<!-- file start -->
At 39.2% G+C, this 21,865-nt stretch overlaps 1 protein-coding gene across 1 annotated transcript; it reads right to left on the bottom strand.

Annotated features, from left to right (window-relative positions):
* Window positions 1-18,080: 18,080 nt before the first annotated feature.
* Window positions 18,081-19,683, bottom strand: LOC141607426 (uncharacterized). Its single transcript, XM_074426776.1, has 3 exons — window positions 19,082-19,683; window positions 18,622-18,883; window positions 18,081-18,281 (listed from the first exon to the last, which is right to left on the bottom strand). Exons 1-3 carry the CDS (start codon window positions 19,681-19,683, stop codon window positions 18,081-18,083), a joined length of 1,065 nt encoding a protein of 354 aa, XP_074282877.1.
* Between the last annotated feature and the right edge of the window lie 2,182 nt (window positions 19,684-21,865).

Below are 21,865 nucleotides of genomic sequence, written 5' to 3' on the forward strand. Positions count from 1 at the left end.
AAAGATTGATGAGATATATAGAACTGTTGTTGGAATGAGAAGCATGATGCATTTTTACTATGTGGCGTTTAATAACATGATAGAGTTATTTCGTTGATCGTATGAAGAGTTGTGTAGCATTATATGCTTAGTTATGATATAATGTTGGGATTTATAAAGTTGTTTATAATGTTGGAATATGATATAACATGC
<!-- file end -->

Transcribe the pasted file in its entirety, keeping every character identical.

At 39.2% G+C, this 21,865-nt stretch overlaps 1 protein-coding gene across 1 annotated transcript; it reads right to left on the bottom strand.

Annotated features, from left to right (window-relative positions):
* Window positions 1-18,080: 18,080 nt before the first annotated feature.
* Window positions 18,081-19,683, bottom strand: LOC141607426 (uncharacterized). Its single transcript, XM_074426776.1, has 3 exons — window positions 19,082-19,683; window positions 18,622-18,883; window positions 18,081-18,281 (listed from the first exon to the last, which is right to left on the bottom strand). Exons 1-3 carry the CDS (start codon window positions 19,681-19,683, stop codon window positions 18,081-18,083), a joined length of 1,065 nt encoding a protein of 354 aa, XP_074282877.1.
* Between the last annotated feature and the right edge of the window lie 2,182 nt (window positions 19,684-21,865).

Below are 21,865 nucleotides of genomic sequence, written 5' to 3' on the forward strand. Positions count from 1 at the left end.
AAAGATTGATGAGATATATAGAACTGTTGTTGGAATGAGAAGCATGATGCATTTTTACTATGTGGCGTTTAATAACATGATAGAGTTATTTCGTTGATCGTATGAAGAGTTGTGTAGCATTATATGCTTAGTTATGATATAATGTTGGGATTTATAAAGTTGTTTATAATGTTGGAATATGATATAACATGC